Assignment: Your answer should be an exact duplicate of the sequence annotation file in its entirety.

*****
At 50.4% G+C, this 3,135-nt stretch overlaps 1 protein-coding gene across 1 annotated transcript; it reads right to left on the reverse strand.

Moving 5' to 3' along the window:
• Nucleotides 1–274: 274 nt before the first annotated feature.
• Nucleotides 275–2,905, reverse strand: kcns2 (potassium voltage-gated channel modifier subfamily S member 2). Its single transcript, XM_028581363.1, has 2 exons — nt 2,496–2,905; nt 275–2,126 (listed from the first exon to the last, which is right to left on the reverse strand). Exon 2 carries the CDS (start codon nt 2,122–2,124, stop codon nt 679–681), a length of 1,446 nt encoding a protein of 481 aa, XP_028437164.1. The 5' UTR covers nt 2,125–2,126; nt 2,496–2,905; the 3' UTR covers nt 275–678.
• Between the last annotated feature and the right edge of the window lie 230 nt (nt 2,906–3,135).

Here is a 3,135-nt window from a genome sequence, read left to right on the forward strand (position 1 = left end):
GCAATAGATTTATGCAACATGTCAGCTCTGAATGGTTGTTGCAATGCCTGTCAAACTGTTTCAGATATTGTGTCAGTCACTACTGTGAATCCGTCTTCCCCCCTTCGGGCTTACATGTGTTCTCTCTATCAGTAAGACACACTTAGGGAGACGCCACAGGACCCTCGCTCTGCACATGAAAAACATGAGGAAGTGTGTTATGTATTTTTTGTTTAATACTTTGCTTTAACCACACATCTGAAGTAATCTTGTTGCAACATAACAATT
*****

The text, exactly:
At 50.4% G+C, this 3,135-nt stretch overlaps 1 protein-coding gene across 1 annotated transcript; it reads right to left on the reverse strand.

Moving 5' to 3' along the window:
• Nucleotides 1–274: 274 nt before the first annotated feature.
• Nucleotides 275–2,905, reverse strand: kcns2 (potassium voltage-gated channel modifier subfamily S member 2). Its single transcript, XM_028581363.1, has 2 exons — nt 2,496–2,905; nt 275–2,126 (listed from the first exon to the last, which is right to left on the reverse strand). Exon 2 carries the CDS (start codon nt 2,122–2,124, stop codon nt 679–681), a length of 1,446 nt encoding a protein of 481 aa, XP_028437164.1. The 5' UTR covers nt 2,125–2,126; nt 2,496–2,905; the 3' UTR covers nt 275–678.
• Between the last annotated feature and the right edge of the window lie 230 nt (nt 2,906–3,135).

Here is a 3,135-nt window from a genome sequence, read left to right on the forward strand (position 1 = left end):
GCAATAGATTTATGCAACATGTCAGCTCTGAATGGTTGTTGCAATGCCTGTCAAACTGTTTCAGATATTGTGTCAGTCACTACTGTGAATCCGTCTTCCCCCCTTCGGGCTTACATGTGTTCTCTCTATCAGTAAGACACACTTAGGGAGACGCCACAGGACCCTCGCTCTGCACATGAAAAACATGAGGAAGTGTGTTATGTATTTTTTGTTTAATACTTTGCTTTAACCACACATCTGAAGTAATCTTGTTGCAACATAACAATT